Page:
Three things we learned from the Red Sox’ 3-2 win over the Indians
Three things we learned from the Boston Red Sox’ 3-2 win over the Cleveland Indians . . .
1) As weird as it seems, the Red Sox aren’t a bad one-run team
Somehow the Red Sox are in the middle of the pack when it comes to one-run games (14-14). To some, it seems worse because Boston has blown a few games in dramatic fashion. But the Sox' .500 winning percentage in one-run games is seventh in the American League and tied for 14th in all of baseball.
Doesn’t get much more in the middle of the road than that.
And the other team with a .500 record in one-run games is none other than the Chicago Cubs (16-16).
On top of that, the Red Sox rank ahead of the A.L. East-leading Blue Jays (13-19).
Still, the Cubs have eight more wins than the Red Sox and, of course, the Blue Jays enter Monday night's game against the Yankees with two more. It speaks to the sporadic, feast-or-famine nature of Boston’s offense, which is prone to do things like score nine runs one game and get shut out the next . . . as happened earlier this month in Los Angeles against the Dodgers.
2) Craig Kimbrel's narrow escape shows the need for adjustments
There was a big sigh of relief after Fernando Abad skated out of trouble in the eighth with a 3-2 lead, but heart rates around New England escalated when Francisco Lindor laced a leadoff double to start the ninth off Red Sox closer Craig Kimbrel . . . who walked the next batter, Mike Napoli, with the same hanging curveball that Lindor crushed.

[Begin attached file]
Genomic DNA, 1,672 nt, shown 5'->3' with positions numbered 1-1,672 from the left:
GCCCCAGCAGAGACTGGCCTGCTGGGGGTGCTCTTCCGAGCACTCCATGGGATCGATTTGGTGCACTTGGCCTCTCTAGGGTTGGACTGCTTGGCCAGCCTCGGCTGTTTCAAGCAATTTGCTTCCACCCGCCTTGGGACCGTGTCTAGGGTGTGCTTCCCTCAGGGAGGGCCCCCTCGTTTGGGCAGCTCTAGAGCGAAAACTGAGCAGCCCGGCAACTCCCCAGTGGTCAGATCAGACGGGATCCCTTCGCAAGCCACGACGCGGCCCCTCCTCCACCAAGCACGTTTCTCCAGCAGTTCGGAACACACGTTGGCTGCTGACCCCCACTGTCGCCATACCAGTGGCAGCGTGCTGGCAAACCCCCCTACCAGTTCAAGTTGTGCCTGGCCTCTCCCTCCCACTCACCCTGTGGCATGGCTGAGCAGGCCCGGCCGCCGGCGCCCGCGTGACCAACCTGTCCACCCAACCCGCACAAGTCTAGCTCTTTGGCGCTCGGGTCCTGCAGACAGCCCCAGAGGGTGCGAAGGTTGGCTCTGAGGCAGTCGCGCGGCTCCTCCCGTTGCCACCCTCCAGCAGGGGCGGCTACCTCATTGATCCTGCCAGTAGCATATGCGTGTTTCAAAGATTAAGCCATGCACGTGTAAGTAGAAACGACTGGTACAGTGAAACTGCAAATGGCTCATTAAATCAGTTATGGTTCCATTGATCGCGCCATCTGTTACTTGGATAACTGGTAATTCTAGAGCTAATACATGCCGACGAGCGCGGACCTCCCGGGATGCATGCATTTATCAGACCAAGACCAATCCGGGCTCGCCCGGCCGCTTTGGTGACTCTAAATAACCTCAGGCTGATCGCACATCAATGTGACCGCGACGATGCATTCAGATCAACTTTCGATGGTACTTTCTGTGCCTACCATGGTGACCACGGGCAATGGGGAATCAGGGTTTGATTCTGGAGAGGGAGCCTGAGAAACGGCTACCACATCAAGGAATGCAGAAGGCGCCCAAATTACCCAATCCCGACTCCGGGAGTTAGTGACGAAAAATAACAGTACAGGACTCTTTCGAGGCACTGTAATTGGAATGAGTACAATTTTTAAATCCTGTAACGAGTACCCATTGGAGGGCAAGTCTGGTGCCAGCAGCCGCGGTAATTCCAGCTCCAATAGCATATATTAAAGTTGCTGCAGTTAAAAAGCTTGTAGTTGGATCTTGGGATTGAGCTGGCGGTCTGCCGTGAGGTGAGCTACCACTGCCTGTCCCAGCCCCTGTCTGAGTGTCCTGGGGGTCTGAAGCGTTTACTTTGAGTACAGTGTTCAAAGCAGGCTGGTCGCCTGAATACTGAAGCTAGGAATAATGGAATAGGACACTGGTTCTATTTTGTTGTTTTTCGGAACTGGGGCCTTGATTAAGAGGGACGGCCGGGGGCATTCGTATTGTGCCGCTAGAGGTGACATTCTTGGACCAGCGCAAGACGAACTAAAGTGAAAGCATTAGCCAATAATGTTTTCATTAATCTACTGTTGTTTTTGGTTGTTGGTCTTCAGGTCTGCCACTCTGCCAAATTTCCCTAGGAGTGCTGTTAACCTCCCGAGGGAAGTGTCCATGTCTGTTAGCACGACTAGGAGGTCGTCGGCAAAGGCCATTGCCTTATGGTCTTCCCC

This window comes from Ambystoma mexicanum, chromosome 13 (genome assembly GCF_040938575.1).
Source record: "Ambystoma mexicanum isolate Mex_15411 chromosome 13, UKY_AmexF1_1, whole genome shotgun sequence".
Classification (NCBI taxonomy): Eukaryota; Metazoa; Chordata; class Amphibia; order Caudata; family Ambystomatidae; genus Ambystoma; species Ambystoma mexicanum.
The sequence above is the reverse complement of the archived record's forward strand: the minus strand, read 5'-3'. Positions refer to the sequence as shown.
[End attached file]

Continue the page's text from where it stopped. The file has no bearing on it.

Yet he came back to strike out both Carlos Santana and Jason Kipnis, and then -- after falling behind 3-and-0 -- got Abraham Almonte to pop-up to Dustin Pedroia to end the game.
Kimbrel struggled because he clearly didn’t trust his fastball. (Understandable, given he threw it all over the map.) But when he leaned on his curveball, he left it up in the zone too much. That’s why Lindor got a big hit -- and someone else would’ve, too, had he not changed his approach.
Kimbrel might not be all there in terms of health; the knee injury which sidelined him for (only) three weeks may still be affecting him. But he’s got to make an adjustment with his fastball at some point.
Because without that, all he’s got is a curveball that he can’t control much either.
3) Drew Pomeranz CAN get a big win
The offense that crushed Arizona over the weekend took the day off against Cleveland. But the hitters did just enough for Drew Pomeranz, who worked into the eighth inning for the first time in his career.
Pomeranz spent time as a reliever in his career, but it’s still a little shocking to hear that Dave Dombrowski traded a top-flight prospect for a pitcher who’s never worked that deep into a game. On the other hand, Dombrwoski might’ve looked at the situation and felt that meant Pomeranz has a lot more life in his arm because he hasn’t been used as much.
Either way, the left-hander came up big in the 3-2 win against a Cleveland team with some big bats.
Although the Indians' best hitters -- Francisco Lindor, Carlos Santana and Jose Ramirez – aren’t household names, they’ve put together big seasons. Not to mention getting 29 home runs from former Red Sox first baseman Mike Napoli.
Entering play Monday, the Indians were third in all of baseball with 5.11 runs per game, trailing only the Rockies (5.24) and the Red Sox (5.52).
“That’s a big confidence booster for the whole team -- personally, too,” Pomeranz said, with some relief in his voice, after earning his first victory as a Red Sox pitcher.